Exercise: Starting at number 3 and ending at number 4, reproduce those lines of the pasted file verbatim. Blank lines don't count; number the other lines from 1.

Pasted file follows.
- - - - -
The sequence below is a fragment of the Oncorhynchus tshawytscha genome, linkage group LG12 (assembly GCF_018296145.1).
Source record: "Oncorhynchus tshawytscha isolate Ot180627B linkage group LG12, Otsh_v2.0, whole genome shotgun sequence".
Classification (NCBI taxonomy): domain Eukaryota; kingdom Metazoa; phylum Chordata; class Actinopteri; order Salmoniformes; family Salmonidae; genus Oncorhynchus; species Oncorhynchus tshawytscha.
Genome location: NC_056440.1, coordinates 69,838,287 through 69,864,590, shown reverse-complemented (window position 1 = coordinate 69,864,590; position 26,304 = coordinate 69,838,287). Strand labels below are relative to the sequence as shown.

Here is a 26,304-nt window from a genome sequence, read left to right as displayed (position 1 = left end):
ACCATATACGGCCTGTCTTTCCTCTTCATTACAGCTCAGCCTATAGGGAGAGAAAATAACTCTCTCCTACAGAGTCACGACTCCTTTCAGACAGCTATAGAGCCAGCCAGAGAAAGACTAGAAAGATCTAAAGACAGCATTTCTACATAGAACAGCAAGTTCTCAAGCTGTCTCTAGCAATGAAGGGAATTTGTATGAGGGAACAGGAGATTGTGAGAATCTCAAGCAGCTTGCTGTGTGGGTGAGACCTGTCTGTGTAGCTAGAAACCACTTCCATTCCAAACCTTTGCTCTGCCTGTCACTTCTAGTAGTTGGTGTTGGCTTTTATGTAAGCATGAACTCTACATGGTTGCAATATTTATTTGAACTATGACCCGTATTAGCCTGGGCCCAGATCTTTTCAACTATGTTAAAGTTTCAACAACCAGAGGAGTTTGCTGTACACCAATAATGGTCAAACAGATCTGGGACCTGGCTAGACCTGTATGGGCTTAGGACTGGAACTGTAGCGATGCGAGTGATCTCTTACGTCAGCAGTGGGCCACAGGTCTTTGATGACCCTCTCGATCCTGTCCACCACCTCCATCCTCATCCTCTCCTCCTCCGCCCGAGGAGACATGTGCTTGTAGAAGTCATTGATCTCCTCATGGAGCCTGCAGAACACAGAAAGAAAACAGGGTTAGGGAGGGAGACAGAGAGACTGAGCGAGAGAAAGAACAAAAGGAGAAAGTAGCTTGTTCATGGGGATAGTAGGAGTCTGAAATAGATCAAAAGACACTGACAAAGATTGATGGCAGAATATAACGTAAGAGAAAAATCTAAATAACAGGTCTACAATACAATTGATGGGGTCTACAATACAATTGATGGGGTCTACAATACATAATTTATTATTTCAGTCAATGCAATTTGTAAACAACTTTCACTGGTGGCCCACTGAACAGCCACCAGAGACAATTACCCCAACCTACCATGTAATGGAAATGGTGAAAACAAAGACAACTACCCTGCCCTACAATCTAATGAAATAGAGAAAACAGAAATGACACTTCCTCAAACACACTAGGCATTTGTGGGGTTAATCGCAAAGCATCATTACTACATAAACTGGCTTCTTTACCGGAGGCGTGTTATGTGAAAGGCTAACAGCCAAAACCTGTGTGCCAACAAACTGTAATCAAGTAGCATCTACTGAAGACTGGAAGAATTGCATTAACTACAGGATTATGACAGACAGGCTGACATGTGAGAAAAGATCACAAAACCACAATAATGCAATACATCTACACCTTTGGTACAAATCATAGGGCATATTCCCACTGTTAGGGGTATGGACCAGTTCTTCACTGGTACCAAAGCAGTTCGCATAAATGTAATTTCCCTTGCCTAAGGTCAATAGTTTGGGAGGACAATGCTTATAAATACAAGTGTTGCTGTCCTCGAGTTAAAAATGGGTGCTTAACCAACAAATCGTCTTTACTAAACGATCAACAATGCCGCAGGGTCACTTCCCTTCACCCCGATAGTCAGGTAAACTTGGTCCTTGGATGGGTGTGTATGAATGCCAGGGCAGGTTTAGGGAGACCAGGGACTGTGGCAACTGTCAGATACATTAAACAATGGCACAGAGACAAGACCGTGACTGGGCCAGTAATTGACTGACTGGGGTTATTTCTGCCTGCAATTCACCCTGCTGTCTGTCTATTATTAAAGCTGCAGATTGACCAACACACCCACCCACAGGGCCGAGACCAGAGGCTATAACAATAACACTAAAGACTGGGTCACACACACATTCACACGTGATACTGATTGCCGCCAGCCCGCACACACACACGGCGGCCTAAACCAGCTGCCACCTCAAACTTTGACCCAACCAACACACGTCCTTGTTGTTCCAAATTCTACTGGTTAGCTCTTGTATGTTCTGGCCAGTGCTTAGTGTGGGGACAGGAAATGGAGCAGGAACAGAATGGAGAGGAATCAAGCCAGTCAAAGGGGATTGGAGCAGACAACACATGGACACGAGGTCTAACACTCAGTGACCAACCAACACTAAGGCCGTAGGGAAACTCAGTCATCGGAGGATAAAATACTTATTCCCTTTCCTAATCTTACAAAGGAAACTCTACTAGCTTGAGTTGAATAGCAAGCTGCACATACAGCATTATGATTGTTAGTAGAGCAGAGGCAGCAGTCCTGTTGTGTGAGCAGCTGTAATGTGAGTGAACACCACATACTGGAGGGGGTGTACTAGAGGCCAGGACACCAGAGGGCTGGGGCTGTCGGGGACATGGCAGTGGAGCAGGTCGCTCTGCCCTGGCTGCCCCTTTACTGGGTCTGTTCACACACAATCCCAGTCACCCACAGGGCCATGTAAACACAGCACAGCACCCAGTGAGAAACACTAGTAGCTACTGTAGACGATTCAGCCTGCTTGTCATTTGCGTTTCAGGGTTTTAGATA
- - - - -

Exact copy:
Classification (NCBI taxonomy): domain Eukaryota; kingdom Metazoa; phylum Chordata; class Actinopteri; order Salmoniformes; family Salmonidae; genus Oncorhynchus; species Oncorhynchus tshawytscha.
Genome location: NC_056440.1, coordinates 69,838,287 through 69,864,590, shown reverse-complemented (window position 1 = coordinate 69,864,590; position 26,304 = coordinate 69,838,287). Strand labels below are relative to the sequence as shown.